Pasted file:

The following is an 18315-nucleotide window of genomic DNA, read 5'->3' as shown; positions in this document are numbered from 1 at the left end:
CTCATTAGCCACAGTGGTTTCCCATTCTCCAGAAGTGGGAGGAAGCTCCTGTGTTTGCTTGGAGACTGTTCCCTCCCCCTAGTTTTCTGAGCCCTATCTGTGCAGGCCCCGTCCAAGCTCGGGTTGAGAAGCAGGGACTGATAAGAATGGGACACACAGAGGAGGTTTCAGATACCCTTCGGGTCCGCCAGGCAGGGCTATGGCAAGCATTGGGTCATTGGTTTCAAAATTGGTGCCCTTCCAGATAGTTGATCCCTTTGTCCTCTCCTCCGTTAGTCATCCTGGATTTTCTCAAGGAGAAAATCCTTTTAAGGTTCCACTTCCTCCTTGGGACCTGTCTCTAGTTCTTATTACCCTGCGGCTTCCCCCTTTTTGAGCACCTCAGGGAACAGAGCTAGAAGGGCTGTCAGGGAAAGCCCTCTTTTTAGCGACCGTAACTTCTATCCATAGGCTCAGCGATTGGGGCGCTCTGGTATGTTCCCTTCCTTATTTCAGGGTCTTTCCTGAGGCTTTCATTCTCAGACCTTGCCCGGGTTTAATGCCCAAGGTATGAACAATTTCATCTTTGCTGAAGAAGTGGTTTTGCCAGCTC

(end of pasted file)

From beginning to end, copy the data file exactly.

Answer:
The following is an 18315-nucleotide window of genomic DNA, read 5'->3' as shown; positions in this document are numbered from 1 at the left end:
CTCATTAGCCACAGTGGTTTCCCATTCTCCAGAAGTGGGAGGAAGCTCCTGTGTTTGCTTGGAGACTGTTCCCTCCCCCTAGTTTTCTGAGCCCTATCTGTGCAGGCCCCGTCCAAGCTCGGGTTGAGAAGCAGGGACTGATAAGAATGGGACACACAGAGGAGGTTTCAGATACCCTTCGGGTCCGCCAGGCAGGGCTATGGCAAGCATTGGGTCATTGGTTTCAAAATTGGTGCCCTTCCAGATAGTTGATCCCTTTGTCCTCTCCTCCGTTAGTCATCCTGGATTTTCTCAAGGAGAAAATCCTTTTAAGGTTCCACTTCCTCCTTGGGACCTGTCTCTAGTTCTTATTACCCTGCGGCTTCCCCCTTTTTGAGCACCTCAGGGAACAGAGCTAGAAGGGCTGTCAGGGAAAGCCCTCTTTTTAGCGACCGTAACTTCTATCCATAGGCTCAGCGATTGGGGCGCTCTGGTATGTTCCCTTCCTTATTTCAGGGTCTTTCCTGAGGCTTTCATTCTCAGACCTTGCCCGGGTTTAATGCCCAAGGTATGAACAATTTCATCTTTGCTGAAGAAGTGGTTTTGCCAGCTC